Wednesday, July 4, 2007

Happy 4th of July?

By Guest Blogger Yesi King

As many U.S. residents stock up on beer, barbecue and chips, and families happily sit around excited circles to anticipate the crackling and luminous fireworks that will light up the sky for the most revered of American holidays, many people across the globe suffer from U.S. policies. This day is a reminder of the ‘freedom’ we have and enjoy. However, the irony in Americans enthusiasm lies is the mentality that promotes perceptions like “don’t forget what this day is all about,” or “don't let us forget those brave men and women that fought and died so that we might have the freedom to speak up when things are not as they should be...” Such patriotism is instilled in the institutions of this country in an attempt to quiet dissent over government policies that at the same time promote quite the opposite.

What short memories and biased sense of ‘being’ Americans have. For many, rather than being a celebratory day, the 4th of July is the anniversary of a country whose history is based upon almost 300 years of ongoing carnage and despair brought upon Native Americans of all tribes, it represents a strong and still active mentality of imperialism and racism that we see is alive and popular in the minds of those who support the Israeli Occupation over Palestine, it represents the repressive state of mind amongst all people celebrating the institutions and mockery these symbolic gestures signify while choosing to ignore their true historical significance in the eyes of minorities and those who have not had the privilege of enjoying.

The birth day of your national independence and of your political freedom reminds you of your great deliverance entitled to you by your Declaration of Independence. Are those same embodied principles of freedom and justice extended to those whom you oppress in your own country and elsewhere? Because beneath your public celebrations, festive shouts and enjoyment, the woeful bawl of millions whose shackles, heavy and dreadful are also plagued with further perplexity and disgust for your joy. To forget and ignore them for your convenience is nothing less than American denial and oppression. What wonder it would be if instead on this day, the 4th of July caused you to view your freedom and privilege in comparison to theirs, from their point of view. Whether you choose to look towards your declarations, your present ideology or your dreams for the future, the performance of this nation seems by the same token repulsive and fake.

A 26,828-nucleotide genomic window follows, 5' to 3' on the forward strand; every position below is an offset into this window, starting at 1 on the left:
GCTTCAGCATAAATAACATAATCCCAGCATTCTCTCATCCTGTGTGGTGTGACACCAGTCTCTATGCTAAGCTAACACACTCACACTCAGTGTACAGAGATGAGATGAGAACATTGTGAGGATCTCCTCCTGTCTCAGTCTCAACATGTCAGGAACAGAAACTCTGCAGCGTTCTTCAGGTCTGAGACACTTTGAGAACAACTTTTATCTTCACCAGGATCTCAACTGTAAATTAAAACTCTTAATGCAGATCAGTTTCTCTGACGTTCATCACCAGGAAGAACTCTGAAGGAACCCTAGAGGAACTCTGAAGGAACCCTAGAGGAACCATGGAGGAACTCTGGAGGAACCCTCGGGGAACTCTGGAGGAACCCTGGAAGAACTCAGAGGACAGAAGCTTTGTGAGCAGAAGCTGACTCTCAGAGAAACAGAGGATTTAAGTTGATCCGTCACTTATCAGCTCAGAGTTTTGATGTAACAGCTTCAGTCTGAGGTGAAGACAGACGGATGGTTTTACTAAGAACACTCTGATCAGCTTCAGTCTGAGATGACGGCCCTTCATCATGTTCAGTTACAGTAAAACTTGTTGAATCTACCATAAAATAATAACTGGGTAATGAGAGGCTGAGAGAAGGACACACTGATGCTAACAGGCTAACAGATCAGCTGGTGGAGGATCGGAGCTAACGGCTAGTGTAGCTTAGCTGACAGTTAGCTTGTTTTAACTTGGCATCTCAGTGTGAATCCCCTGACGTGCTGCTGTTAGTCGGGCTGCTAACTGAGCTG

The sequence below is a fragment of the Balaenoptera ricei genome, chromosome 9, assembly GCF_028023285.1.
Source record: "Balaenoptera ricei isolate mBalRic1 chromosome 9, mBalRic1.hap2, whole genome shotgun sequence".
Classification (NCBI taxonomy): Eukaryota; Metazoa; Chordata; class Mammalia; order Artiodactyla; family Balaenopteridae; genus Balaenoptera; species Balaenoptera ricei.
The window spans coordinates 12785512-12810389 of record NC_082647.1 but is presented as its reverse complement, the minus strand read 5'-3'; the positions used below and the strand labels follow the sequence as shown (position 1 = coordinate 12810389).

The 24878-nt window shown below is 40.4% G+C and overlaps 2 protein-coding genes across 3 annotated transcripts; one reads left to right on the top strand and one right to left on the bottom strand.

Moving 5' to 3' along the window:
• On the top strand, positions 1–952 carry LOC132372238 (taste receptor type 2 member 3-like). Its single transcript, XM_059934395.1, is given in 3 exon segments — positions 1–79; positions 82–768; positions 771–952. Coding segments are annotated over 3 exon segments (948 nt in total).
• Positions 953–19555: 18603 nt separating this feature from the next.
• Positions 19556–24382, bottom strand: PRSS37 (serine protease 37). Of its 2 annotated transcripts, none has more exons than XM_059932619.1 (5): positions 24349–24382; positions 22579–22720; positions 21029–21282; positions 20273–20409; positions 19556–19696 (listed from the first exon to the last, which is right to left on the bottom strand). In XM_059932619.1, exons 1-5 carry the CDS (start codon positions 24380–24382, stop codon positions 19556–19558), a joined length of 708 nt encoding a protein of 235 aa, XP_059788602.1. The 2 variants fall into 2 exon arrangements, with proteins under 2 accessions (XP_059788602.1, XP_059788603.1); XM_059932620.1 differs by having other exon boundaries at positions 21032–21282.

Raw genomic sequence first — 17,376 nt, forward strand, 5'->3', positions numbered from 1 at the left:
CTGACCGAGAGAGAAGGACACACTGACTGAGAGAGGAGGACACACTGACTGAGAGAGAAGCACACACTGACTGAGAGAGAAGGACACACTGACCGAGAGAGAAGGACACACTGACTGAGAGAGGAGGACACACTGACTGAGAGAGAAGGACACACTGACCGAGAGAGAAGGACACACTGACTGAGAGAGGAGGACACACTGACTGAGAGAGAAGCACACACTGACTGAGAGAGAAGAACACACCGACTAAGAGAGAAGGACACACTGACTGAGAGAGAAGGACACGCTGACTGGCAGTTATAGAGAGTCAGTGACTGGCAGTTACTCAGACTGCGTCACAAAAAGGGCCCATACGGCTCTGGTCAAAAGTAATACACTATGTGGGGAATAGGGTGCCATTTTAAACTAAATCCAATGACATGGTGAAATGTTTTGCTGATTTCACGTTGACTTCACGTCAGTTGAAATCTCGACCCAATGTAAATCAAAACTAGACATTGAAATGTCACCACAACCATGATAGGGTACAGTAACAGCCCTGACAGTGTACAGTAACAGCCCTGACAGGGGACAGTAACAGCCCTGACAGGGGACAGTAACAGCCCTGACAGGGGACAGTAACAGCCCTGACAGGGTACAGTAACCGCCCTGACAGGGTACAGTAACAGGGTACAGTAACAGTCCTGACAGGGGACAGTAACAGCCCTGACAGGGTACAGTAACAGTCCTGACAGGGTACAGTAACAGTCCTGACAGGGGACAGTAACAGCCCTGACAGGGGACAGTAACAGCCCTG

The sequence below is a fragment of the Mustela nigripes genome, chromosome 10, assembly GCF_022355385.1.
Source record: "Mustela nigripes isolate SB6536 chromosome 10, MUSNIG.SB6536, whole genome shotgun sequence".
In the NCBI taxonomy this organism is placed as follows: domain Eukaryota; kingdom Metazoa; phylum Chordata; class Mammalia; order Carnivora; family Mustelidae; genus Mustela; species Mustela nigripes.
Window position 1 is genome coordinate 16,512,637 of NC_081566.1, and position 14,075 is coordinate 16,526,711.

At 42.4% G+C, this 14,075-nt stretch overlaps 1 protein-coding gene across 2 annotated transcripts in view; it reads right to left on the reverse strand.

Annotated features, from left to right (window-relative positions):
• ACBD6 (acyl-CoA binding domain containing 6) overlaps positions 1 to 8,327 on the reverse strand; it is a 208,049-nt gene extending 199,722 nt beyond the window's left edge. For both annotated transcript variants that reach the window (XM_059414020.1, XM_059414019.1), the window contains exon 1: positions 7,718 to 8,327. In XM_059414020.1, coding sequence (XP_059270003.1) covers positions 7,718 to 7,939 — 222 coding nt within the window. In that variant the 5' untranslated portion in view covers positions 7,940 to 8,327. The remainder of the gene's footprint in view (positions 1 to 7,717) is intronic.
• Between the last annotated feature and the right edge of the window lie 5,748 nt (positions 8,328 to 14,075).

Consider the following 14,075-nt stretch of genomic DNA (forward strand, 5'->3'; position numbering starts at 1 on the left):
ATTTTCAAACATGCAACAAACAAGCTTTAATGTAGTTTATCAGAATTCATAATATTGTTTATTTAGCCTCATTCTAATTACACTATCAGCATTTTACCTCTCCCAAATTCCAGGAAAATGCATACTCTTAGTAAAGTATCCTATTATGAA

Standing with those whom you choose to ignore on this day much like every other day, in the name of compassion which you have trampled, in the name of self independence which is chained, what, to the oppressed and occupied, is your 4th of July? To him, your merriment is a farce filled with the merciless jubilation over your governments bulging arrogance and deception. A day that reveals to him, more than all other days in the year, the gross injustice and cruelty to which he has to pay in exchange for your joys. Point the finger all you want, search high and low, you will not find a country guiltier of bloody and horrible practices than the United States.

What is a joyous day for you is only a reminder of the price others have to pay for your definition of freedom, democracy and liberation. Your imperialist tendencies cause the problems you believe you face and use to justify your war mongering and crimes. So as people sit back on their lawn chairs and enjoy the beaches on this hot and sunny day, the wail of children elsewhere will blend into the backdrop of bombs, poverty and inequality the U.S. has designated to be necessary for their own well being and prosperous future. Thus, on this happy 4th of July as the fireworks scream freedom that you continue to take away, blind patriotism will make many people very happy.

1 comment:

Affad Shaikh said...

Here is my response to this:

and here is something posted on Shaikh Suhaib Webb's Blog:

The Question:

“Is it allowable to celebrate a holiday that commemorates the independence of my country?”

The Answer: